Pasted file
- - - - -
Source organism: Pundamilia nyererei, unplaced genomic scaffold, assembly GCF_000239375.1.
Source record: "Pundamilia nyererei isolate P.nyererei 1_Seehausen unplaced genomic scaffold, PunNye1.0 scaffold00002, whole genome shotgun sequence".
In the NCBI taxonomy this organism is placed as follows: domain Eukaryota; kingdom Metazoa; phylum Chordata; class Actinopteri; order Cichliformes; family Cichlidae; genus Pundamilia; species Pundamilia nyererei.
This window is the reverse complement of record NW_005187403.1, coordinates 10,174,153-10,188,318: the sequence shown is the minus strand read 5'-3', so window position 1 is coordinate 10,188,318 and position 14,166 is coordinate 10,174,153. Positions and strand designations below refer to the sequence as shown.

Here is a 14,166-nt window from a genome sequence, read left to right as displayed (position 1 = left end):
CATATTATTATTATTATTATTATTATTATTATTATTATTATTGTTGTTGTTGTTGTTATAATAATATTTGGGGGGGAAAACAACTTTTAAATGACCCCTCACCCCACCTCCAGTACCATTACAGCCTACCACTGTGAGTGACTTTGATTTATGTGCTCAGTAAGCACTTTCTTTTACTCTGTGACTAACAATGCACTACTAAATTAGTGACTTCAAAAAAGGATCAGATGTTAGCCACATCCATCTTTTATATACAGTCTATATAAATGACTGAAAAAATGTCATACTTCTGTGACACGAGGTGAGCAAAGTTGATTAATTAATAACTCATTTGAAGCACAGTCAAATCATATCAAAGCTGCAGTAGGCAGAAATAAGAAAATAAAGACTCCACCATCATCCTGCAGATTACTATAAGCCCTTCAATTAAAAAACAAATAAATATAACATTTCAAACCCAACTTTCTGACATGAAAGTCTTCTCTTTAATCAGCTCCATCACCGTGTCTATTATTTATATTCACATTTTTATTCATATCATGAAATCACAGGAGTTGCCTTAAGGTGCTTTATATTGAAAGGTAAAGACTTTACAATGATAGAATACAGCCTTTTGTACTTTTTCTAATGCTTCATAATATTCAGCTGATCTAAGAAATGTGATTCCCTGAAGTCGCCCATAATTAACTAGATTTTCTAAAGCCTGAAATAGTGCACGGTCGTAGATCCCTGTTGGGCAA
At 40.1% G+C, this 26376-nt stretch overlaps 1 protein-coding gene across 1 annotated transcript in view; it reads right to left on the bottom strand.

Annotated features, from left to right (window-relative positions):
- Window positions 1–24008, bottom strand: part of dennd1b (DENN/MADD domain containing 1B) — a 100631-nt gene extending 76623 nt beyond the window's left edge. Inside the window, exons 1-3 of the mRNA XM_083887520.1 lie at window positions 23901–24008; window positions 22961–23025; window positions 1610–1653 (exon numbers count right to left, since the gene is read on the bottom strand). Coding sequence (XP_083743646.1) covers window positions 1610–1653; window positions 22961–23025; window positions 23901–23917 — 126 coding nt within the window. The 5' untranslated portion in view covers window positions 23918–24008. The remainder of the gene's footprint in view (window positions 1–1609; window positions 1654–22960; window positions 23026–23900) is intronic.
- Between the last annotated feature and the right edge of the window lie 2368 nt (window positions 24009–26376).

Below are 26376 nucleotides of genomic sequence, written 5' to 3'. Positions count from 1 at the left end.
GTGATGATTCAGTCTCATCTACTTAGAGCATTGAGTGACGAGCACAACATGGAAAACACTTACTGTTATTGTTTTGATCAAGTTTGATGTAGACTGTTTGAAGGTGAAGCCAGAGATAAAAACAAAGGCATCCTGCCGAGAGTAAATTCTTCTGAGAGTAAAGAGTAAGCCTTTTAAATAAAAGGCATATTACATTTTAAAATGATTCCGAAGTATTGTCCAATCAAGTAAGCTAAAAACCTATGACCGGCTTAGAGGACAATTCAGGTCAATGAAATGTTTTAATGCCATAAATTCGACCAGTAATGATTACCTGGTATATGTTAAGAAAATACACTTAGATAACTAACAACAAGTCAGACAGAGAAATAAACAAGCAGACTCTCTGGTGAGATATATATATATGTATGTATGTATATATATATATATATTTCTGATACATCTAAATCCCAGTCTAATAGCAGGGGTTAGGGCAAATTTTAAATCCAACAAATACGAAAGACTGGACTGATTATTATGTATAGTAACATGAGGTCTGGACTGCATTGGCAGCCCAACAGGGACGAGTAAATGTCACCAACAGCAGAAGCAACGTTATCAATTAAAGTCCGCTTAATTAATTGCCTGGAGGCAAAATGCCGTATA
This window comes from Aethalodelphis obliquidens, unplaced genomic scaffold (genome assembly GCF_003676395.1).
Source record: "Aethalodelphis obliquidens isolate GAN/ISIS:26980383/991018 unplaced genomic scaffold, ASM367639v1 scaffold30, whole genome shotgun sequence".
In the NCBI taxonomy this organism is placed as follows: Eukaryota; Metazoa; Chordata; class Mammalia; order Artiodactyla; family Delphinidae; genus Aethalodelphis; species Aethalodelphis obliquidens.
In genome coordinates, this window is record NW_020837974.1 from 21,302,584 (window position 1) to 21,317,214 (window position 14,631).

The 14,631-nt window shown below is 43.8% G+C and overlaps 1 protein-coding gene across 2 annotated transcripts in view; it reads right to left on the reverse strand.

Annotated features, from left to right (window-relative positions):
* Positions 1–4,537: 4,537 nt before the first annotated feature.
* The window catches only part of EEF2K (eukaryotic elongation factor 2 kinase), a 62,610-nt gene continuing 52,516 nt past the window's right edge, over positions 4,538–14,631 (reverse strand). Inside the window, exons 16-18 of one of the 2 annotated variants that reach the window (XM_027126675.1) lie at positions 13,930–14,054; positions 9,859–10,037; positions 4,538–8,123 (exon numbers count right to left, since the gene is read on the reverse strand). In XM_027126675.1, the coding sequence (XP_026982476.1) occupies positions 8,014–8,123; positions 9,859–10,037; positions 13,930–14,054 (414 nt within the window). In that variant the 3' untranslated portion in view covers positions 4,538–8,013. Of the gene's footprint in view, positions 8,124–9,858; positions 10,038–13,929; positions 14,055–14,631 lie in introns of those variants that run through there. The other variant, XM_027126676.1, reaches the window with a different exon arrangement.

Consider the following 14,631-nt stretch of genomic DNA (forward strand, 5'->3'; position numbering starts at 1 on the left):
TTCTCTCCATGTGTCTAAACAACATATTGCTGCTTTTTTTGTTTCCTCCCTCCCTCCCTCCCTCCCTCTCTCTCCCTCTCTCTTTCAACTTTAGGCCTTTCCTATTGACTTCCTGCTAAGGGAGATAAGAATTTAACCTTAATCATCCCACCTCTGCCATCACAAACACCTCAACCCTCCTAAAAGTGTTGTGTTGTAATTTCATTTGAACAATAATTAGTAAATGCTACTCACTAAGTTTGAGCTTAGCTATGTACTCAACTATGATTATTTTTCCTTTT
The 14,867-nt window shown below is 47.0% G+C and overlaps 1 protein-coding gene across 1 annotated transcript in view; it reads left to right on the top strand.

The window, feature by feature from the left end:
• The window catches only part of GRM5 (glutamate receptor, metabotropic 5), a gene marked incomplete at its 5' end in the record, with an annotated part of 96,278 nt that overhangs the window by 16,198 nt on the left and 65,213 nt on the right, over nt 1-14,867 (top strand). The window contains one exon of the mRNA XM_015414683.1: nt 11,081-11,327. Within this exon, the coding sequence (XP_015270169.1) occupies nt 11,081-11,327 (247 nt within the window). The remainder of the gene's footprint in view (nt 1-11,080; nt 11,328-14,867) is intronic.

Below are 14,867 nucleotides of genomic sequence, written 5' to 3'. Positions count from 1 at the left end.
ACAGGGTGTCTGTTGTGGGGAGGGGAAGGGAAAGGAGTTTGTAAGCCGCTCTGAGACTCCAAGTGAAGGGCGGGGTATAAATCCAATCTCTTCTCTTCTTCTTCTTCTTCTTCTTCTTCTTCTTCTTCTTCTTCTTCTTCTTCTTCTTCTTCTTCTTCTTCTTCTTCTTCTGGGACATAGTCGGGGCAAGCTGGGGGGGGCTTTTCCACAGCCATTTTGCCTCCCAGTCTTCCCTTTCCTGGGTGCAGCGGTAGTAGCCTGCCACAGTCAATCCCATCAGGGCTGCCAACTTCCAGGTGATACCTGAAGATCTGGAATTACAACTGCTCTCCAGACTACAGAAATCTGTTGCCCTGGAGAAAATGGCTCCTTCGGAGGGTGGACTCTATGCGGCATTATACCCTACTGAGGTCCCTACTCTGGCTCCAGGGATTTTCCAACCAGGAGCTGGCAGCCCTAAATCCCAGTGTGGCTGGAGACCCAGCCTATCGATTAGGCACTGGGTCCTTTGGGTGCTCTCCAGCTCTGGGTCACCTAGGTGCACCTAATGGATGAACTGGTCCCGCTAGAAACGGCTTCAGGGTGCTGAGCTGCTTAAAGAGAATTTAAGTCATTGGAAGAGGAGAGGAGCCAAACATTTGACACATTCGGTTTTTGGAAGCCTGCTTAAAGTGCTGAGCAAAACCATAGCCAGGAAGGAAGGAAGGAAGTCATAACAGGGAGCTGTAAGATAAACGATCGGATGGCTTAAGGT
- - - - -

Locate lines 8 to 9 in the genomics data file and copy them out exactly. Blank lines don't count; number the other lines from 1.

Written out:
Annotated features, from left to right (window-relative positions):
- Window positions 1–24008, bottom strand: part of dennd1b (DENN/MADD domain containing 1B) — a 100631-nt gene extending 76623 nt beyond the window's left edge. Inside the window, exons 1-3 of the mRNA XM_083887520.1 lie at window positions 23901–24008; window positions 22961–23025; window positions 1610–1653 (exon numbers count right to left, since the gene is read on the bottom strand). Coding sequence (XP_083743646.1) covers window positions 1610–1653; window positions 22961–23025; window positions 23901–23917 — 126 coding nt within the window. The 5' untranslated portion in view covers window positions 23918–24008. The remainder of the gene's footprint in view (window positions 1–1609; window positions 1654–22960; window positions 23026–23900) is intronic.